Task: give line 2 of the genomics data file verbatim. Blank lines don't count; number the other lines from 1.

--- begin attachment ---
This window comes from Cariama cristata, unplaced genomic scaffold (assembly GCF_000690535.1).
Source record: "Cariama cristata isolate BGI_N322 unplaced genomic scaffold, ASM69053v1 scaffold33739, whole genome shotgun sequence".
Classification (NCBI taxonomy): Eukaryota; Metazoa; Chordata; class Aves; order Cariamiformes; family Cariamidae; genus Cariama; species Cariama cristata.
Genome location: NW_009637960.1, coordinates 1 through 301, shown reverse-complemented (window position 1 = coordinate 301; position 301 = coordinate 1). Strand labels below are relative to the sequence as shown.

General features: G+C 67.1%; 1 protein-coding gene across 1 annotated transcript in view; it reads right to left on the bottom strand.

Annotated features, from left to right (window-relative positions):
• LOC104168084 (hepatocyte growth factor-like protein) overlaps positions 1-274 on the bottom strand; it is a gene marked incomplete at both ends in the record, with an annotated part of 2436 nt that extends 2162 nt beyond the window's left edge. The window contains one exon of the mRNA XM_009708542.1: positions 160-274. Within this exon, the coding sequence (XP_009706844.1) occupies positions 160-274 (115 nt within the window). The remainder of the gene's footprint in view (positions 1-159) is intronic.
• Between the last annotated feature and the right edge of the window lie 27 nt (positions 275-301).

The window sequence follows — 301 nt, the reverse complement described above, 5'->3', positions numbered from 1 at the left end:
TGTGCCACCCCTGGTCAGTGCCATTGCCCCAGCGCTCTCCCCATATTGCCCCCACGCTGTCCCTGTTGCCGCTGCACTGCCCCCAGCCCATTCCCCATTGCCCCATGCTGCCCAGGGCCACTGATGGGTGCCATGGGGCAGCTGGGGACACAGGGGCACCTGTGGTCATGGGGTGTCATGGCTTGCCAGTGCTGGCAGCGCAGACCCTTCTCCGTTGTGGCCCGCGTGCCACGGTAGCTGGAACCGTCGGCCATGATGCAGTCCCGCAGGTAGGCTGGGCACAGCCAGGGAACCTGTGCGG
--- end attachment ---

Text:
Source record: "Cariama cristata isolate BGI_N322 unplaced genomic scaffold, ASM69053v1 scaffold33739, whole genome shotgun sequence".